European Archives of Oto-Rhino-Laryngology

, Volume 275, Issue 11, pp 2643–2652 | Cite as

3D fluid attenuated inversion recovery (FLAIR) magnetic resonance imaging at different stages of otosclerosis

  • Stefano BerrettiniEmail author
  • Francesco Lombardo
  • Luca Bruschini
  • Annalisa Ciabotti
  • Canapicchi Raffaello
  • De Cori Sara
  • De Marchi Daniele
  • Francesca Forli



The aim of this work is to study otosclerotic patients by 3D-FLAIR (fluid attenuated inversion recovery) sequence magnetic resonance imaging (MRI) with and without Gadolinium administration (−/+ Gd), to understand whether there is a direct relationship between radiological findings at 3D FLAIR MRI sequences and some clinical features of otosclerosis, such as the presence and entity of sensorineural involvement, duration of disease, patient gender, and other factors.


38 patients affected by different stages of unilateral or bilateral otosclerosis underwent 3D FLAIR MRI+/− Gd. 11 subjects with normal hearing, previously submitted to 3T MRI for other minor diseases, unrelated with otosclerosis, had been retrospectively enrolled as control group.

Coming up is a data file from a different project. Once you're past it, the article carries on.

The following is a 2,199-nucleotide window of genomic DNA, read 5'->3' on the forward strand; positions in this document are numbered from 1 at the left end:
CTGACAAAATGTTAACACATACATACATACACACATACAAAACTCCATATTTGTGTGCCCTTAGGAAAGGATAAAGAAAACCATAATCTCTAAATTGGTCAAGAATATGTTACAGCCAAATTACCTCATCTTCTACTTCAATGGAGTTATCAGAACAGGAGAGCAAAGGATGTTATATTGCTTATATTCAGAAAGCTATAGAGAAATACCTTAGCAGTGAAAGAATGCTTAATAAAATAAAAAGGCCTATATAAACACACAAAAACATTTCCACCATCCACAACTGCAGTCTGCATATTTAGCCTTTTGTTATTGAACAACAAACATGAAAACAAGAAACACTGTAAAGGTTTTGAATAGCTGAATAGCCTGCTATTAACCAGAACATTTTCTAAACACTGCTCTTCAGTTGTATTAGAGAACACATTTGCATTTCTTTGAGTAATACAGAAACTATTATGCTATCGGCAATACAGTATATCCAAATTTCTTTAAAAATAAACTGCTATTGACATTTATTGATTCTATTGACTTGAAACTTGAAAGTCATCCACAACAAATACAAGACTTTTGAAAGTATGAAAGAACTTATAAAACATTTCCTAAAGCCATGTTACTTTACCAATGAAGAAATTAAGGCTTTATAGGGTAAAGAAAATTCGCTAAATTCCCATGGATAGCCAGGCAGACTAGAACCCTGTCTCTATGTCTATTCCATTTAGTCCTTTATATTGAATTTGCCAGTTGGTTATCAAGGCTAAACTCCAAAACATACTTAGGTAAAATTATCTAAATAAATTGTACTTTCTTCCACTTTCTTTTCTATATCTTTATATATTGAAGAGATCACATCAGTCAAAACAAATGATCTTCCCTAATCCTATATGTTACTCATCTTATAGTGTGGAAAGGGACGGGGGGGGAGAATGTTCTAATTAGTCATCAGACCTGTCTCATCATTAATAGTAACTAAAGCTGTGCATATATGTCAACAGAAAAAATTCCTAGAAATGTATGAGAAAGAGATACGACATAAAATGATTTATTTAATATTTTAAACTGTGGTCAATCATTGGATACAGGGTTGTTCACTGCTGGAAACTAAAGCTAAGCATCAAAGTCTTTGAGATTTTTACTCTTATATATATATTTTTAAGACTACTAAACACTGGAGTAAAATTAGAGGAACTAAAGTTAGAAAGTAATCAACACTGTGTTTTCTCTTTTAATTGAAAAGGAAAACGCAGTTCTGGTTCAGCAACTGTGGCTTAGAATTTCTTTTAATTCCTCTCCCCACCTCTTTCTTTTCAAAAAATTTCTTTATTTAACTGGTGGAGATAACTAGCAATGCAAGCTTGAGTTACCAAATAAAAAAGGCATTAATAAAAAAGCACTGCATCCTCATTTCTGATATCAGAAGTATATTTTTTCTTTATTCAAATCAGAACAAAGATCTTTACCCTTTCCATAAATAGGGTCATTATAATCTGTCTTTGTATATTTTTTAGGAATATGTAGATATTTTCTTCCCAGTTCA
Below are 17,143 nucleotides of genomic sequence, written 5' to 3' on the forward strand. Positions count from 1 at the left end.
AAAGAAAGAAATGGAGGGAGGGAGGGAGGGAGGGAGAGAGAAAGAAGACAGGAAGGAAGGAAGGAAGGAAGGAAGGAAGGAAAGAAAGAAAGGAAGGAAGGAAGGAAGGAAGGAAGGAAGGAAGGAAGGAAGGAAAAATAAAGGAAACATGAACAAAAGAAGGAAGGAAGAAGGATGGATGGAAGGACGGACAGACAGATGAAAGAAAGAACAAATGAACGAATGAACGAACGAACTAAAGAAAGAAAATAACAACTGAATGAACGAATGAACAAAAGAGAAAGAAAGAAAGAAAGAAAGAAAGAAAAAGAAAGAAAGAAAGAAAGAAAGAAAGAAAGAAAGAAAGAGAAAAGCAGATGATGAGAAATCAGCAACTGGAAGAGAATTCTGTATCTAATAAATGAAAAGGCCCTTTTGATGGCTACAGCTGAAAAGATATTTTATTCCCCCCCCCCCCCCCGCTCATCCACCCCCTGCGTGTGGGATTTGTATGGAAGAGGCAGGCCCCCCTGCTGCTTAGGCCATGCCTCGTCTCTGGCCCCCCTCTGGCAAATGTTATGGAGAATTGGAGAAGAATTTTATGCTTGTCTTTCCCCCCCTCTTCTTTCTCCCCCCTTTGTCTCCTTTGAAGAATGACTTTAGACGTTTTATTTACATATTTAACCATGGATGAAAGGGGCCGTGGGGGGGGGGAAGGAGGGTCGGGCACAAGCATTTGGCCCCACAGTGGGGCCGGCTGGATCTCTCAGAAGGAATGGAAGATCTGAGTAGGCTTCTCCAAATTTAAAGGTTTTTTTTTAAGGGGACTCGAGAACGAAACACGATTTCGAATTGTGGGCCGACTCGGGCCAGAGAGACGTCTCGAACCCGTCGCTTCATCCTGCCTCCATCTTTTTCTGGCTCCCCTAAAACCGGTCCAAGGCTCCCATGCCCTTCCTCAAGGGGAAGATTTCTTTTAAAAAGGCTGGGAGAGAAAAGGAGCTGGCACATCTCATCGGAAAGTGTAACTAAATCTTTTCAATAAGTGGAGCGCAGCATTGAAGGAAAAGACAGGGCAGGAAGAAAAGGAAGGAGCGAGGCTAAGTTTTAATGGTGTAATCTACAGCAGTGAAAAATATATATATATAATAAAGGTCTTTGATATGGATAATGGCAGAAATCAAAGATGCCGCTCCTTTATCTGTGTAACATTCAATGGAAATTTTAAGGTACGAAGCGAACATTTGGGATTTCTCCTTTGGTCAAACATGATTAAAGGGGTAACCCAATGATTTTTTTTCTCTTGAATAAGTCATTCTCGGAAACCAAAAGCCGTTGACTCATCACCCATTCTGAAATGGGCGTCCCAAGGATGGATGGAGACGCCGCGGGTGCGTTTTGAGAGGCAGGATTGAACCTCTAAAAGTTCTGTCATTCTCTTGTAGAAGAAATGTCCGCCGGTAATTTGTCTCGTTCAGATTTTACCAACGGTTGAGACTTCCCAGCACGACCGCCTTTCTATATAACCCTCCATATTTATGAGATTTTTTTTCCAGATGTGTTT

We found significant correlations between 3D FLAIR MRI findings and some clinical features of otosclerosis, such as severity of cochlear damage (in terms of entity of sensorineural loss) and duration of disease. These findings indicate that at 3D-FLAIR MRI different patterns may depend on the level of blood labyrinth barrier damage in the cochlea, and be related to different stages of cochlear involvement in otosclerotic patients.


We believe that our findings may contribute in understanding the pathogenesis of cochlear damage in otosclerosis and may have further prognostic value. Our results led us to consider the possible use of 3D-FLAIR sequences in monitoring the effectiveness of any medical therapy of otosclerosis and in selecting the patients eligible for treatment.


Otosclerosis Sensorineural hearing loss MRI 3D-FLAIR 


Compliance with ethical standards

Conflict of interest

The authors declare that they have no conflict of interest.

Ethical approval

For this type of study formal consent is not required. This article does not contain any studies with animals performed by any of the authors.

Informed consent

Informed consent was obtained from all individual participants included in the study.


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Copyright information

© Springer-Verlag GmbH Germany, part of Springer Nature 2018

Authors and Affiliations

  1. 1.ENT Audiology and Phoniatrics Unit, Department of Surgical, Medical, Molecular Pathology and Emergency MedicineUniversity of PisaPisaItaly
  2. 2.Division of ENT DiseasesKarolinska InstitutetStockholmSweden
  3. 3.Neuroradiology UnitFondazione CNR Regione Toscana “G. Monasterio”PisaItaly

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